Successfully Disputing a Ticket (aka Beating The Man)

This is a story about having a vigorous—some might say pathological—need to fight a broken system. In case you didn’t notice the article’s title, I’ll tell you right off the bat that I ultimately won this months-long dispute with the New York MTA. And you can, too! The easiest thing to do, of course, is to not to get a ticket in the first place—this is not a how-to for criminals. But sometimes, these things are unavoidable.

My story begins on a relatively mundane evening in January. I was rushing out of my office—a startup in Chelsea—so I could get home for a scheduled work call. I headed to my regular subway station, where I pulled out the creased monthly MetroCard I’d been trying to iron out (mostly by putting it between two credit cards and sitting on it). The first time I swiped it, the turnstile told me to “Please swipe again.” The second time: “Just used,” with the smirkiest of smirks on its mischievous nonexistent face. It wouldn’t let me in.

This is not an infrequent occurrence, as I’m sure New Yorkers can attest; generally when this happens, one shouts some brief exasperated explanation to the station attendant, who then unlocks the emergency door. At that particular station, though, there is no attendant; and a rush-hour crowd of straphangers (doesn’t that sound like an old-timey sex term? Straphangers. Straphangers.) amassed behind me, their irritation palpable. So, I stepped over the turnstile. Whatever. And I was immediately greeted by a plainclothes cop—which is fine: it’s their job, after all. I explained the scenario, not thinking that it would necessarily end with us laughing over a couple of beerskies, but at least expecting him to let me go with a warning! It must have been quota day, though, because I got no sympathy from the cop, who issued me a $100 ticket.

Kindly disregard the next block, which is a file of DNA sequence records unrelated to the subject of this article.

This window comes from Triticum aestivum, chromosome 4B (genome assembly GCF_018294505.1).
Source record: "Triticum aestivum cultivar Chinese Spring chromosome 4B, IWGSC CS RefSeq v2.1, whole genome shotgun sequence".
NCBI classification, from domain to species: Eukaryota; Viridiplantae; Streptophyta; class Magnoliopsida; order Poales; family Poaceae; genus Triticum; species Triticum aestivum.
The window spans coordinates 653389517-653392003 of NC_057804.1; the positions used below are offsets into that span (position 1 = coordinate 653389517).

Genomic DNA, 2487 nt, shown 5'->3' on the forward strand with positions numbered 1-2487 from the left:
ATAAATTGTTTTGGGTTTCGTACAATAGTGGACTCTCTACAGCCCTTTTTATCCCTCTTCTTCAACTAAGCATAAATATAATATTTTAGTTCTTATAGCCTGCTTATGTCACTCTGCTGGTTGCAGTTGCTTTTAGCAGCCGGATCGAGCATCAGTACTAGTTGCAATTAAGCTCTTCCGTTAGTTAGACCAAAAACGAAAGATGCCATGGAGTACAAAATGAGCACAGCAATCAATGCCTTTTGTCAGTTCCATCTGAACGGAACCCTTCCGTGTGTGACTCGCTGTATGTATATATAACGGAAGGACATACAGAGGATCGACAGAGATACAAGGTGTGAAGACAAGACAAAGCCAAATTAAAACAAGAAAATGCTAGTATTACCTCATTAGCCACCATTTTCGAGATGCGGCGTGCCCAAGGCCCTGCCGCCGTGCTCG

I asked him, “Sir, I know you saw what you thought was me flouting the laws of this city and you were required to take action, but do you understand why, as a civilian, this feels very unfair? For me to purchase a MetroCard every month, never deceive the system [which is true, by the way], be in a rush to get home to continue my workday, and be punished for that?” To which he repeated some stuff about being a “Police Officer of the City of New York” that clearly indicated he was not about to toe the blue line for me. So, furiously, I got on the next train, commiserating with a bike messenger who noted the yellow slip in my hands with a knowing smile and was immediately subjected to my blustering all the way to Essex/Delancey.

I don’t consider myself an angry person—“excessively vengeful” may be a better term for it. I knew, on principle, there was no way I was going to pay $100; also, I’d told the cop in the heat of my excessive vengeance that I would “absolutely fight!” the ticket, and I felt obligated to follow through.

So I called the wrongdoers’ hotline on the back of my ticket, found out where the Transit Adjudication Bureau is (Brooklyn Heights) and the best time to go (8:30 am, preferably not Mondays or Fridays), and began the long slog of disputing the ticket.

A few mornings later, I found myself in a large room at the TAB waiting to be called for my hearing. I had no idea what to expect—behind that metal door, were there a bunch of little courtrooms? Where would I sit in the little court? Would I be held in contempt if I texted a photo to my boyfriend? What about my parents? What if I just took a photo and didn’t text it until I left the premises?